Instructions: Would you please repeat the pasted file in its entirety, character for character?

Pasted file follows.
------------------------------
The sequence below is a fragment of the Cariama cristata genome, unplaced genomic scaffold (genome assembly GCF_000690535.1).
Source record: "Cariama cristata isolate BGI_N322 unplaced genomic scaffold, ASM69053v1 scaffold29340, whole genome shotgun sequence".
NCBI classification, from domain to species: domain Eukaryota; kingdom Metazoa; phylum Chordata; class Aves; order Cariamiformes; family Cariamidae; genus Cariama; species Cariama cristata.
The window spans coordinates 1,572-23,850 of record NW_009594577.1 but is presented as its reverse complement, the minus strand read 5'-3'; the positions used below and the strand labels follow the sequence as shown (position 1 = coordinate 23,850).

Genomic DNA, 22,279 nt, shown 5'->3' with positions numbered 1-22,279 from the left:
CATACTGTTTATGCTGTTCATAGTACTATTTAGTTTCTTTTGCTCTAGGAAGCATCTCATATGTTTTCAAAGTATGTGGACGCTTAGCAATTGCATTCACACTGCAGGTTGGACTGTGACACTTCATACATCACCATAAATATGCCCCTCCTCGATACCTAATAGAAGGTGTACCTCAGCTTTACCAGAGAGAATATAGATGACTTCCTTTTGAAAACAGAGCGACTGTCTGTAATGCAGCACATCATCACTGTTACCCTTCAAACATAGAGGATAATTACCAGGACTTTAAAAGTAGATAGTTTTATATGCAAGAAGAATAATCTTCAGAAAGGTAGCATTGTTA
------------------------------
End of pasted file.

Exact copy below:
The sequence below is a fragment of the Cariama cristata genome, unplaced genomic scaffold (genome assembly GCF_000690535.1).
Source record: "Cariama cristata isolate BGI_N322 unplaced genomic scaffold, ASM69053v1 scaffold29340, whole genome shotgun sequence".
NCBI classification, from domain to species: domain Eukaryota; kingdom Metazoa; phylum Chordata; class Aves; order Cariamiformes; family Cariamidae; genus Cariama; species Cariama cristata.
The window spans coordinates 1,572-23,850 of record NW_009594577.1 but is presented as its reverse complement, the minus strand read 5'-3'; the positions used below and the strand labels follow the sequence as shown (position 1 = coordinate 23,850).

Genomic DNA, 22,279 nt, shown 5'->3' with positions numbered 1-22,279 from the left:
CATACTGTTTATGCTGTTCATAGTACTATTTAGTTTCTTTTGCTCTAGGAAGCATCTCATATGTTTTCAAAGTATGTGGACGCTTAGCAATTGCATTCACACTGCAGGTTGGACTGTGACACTTCATACATCACCATAAATATGCCCCTCCTCGATACCTAATAGAAGGTGTACCTCAGCTTTACCAGAGAGAATATAGATGACTTCCTTTTGAAAACAGAGCGACTGTCTGTAATGCAGCACATCATCACTGTTACCCTTCAAACATAGAGGATAATTACCAGGACTTTAAAAGTAGATAGTTTTATATGCAAGAAGAATAATCTTCAGAAAGGTAGCATTGTTA